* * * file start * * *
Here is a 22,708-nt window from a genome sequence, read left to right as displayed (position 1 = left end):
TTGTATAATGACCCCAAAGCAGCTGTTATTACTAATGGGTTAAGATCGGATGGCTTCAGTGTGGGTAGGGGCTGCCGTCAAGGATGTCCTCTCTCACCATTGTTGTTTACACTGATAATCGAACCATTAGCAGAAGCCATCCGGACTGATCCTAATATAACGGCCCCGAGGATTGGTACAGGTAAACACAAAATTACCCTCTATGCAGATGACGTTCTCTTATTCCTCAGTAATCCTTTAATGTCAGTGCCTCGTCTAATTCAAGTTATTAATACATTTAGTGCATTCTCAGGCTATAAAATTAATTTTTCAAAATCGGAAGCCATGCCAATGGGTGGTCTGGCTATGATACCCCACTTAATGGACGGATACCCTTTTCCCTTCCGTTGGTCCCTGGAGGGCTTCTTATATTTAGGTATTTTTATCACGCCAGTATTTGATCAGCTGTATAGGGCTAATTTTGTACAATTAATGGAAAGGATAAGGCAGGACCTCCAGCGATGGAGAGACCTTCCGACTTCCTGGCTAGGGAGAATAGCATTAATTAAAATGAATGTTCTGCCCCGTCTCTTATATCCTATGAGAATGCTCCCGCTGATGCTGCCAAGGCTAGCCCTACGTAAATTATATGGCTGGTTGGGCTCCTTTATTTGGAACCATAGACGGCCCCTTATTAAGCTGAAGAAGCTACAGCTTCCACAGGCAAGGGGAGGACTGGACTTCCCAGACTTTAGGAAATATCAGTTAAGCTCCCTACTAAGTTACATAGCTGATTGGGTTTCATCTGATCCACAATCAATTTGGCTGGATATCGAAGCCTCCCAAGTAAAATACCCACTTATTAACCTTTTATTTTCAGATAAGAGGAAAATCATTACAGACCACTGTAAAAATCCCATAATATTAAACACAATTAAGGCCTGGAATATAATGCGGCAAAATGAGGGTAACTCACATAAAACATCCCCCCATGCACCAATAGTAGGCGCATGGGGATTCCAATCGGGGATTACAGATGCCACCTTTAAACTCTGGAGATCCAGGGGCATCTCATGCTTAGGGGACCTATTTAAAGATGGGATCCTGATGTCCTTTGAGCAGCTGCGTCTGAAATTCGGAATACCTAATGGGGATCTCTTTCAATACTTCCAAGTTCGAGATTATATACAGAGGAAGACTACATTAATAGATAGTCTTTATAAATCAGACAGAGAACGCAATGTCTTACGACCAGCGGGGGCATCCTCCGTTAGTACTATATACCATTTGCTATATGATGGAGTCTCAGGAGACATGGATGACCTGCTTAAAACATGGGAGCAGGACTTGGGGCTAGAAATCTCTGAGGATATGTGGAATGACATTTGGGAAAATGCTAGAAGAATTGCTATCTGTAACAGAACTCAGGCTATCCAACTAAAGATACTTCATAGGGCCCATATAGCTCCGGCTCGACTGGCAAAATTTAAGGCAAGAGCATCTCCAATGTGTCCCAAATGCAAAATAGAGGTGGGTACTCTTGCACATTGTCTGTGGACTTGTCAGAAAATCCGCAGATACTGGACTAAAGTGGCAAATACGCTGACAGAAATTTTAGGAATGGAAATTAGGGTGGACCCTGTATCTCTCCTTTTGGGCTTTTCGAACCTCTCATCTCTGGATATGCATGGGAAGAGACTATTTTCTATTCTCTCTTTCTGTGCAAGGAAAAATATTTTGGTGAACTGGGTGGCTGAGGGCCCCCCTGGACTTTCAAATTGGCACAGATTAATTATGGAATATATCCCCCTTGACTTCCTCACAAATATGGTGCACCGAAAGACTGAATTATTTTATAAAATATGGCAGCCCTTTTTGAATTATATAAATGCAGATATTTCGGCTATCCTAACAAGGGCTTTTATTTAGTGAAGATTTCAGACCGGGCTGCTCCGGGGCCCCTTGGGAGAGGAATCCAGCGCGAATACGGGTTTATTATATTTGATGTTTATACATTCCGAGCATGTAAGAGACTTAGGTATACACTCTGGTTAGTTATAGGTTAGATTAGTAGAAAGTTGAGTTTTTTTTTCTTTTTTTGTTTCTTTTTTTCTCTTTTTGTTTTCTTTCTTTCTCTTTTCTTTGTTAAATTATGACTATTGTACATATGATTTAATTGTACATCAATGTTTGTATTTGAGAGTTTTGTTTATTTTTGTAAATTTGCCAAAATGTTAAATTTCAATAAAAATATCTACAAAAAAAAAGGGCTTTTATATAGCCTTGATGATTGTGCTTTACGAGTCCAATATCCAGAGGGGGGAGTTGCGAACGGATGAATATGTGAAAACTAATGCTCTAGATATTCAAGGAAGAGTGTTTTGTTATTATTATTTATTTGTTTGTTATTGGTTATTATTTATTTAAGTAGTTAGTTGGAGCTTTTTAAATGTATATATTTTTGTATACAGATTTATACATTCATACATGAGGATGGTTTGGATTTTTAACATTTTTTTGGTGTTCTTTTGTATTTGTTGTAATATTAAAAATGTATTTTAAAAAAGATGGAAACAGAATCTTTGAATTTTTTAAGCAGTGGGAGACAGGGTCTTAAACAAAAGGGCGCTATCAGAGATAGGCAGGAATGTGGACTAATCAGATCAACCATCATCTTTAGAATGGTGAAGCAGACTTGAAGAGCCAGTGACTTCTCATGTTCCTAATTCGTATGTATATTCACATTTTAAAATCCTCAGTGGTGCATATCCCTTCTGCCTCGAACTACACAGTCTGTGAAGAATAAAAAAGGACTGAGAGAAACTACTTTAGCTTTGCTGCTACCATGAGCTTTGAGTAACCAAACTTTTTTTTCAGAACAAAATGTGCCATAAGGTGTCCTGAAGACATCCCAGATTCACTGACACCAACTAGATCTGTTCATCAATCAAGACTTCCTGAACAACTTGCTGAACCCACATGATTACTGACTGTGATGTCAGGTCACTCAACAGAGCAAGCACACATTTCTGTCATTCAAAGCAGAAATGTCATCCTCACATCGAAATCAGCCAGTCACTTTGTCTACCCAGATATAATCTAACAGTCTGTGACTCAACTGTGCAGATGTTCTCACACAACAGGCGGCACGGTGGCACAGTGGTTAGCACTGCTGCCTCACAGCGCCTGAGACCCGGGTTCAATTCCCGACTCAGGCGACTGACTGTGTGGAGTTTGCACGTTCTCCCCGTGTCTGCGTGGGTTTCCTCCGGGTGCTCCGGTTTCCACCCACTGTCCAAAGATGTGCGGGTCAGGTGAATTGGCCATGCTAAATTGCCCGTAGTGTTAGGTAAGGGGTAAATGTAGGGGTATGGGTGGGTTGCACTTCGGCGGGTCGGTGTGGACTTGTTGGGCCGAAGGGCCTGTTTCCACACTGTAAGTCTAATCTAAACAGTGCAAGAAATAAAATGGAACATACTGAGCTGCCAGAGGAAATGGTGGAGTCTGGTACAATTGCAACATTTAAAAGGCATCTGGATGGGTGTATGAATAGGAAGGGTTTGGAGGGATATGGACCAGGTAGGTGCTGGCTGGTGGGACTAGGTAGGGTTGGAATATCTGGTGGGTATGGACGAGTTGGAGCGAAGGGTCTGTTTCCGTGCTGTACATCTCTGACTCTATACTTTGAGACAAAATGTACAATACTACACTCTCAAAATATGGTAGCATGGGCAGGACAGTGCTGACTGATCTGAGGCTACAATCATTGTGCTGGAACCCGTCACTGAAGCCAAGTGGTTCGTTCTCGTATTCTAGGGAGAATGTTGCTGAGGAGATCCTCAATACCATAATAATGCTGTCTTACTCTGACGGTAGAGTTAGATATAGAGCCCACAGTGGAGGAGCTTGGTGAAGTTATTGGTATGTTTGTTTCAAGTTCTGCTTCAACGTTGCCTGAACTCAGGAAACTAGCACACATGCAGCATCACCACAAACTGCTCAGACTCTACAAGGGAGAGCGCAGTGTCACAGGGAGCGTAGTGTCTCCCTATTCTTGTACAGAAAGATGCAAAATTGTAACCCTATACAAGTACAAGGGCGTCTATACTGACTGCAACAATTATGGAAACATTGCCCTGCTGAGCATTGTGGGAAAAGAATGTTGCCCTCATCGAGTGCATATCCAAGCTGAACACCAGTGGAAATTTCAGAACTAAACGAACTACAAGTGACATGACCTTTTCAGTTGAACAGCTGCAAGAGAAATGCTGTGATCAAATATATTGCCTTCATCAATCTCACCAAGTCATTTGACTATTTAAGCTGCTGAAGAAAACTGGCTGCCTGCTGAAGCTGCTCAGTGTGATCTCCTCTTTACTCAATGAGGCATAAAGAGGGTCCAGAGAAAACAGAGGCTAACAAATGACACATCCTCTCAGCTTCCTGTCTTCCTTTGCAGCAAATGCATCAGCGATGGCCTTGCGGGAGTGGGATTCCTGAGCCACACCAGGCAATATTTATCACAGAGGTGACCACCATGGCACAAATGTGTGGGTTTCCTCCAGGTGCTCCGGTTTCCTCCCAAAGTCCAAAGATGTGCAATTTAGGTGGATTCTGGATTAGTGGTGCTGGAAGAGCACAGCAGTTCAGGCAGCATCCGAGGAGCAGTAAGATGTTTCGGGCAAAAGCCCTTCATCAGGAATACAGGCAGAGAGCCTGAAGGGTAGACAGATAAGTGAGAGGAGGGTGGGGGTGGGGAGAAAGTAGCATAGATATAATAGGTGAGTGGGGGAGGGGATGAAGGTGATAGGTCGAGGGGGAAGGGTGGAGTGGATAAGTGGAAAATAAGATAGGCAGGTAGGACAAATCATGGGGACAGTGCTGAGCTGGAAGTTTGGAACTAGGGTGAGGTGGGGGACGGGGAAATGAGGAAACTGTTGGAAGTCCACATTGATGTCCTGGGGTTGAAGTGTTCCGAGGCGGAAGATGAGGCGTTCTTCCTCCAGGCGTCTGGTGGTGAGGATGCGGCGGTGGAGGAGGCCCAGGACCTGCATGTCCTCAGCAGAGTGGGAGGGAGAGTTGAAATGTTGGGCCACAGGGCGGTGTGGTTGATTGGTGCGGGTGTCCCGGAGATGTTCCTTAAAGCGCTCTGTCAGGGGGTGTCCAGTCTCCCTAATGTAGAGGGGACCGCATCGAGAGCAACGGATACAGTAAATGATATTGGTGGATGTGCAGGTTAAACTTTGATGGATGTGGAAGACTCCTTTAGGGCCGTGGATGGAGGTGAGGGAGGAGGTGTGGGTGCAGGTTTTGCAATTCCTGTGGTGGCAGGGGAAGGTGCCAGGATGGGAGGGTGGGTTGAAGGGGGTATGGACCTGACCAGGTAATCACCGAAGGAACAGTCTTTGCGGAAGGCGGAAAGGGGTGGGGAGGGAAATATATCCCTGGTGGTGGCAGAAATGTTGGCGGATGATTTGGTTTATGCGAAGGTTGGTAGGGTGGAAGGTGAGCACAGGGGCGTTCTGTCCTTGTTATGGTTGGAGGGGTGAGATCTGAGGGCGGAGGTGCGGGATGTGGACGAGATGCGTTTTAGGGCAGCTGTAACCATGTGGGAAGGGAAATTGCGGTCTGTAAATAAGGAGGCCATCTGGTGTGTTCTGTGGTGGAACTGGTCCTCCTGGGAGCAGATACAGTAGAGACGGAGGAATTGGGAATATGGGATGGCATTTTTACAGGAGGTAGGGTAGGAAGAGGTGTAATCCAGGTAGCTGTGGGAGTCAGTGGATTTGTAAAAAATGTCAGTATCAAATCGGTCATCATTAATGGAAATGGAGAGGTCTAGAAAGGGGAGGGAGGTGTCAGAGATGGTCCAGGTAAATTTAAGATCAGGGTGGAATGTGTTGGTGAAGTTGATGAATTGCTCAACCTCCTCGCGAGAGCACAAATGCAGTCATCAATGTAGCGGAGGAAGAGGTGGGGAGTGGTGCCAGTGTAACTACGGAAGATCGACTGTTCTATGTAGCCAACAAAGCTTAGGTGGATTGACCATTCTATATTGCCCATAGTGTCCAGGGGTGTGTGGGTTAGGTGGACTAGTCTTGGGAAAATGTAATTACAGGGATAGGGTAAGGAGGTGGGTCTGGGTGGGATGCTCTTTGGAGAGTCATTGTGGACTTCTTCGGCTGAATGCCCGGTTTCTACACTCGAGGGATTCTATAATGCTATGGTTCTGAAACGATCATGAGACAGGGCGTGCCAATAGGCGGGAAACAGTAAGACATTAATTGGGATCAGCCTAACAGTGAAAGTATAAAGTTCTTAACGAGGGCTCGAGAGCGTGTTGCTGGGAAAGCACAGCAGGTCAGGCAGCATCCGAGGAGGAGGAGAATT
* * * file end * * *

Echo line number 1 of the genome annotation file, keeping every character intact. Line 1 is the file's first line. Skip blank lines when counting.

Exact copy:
Here is a 22,708-nt window from a genome sequence, read left to right as displayed (position 1 = left end):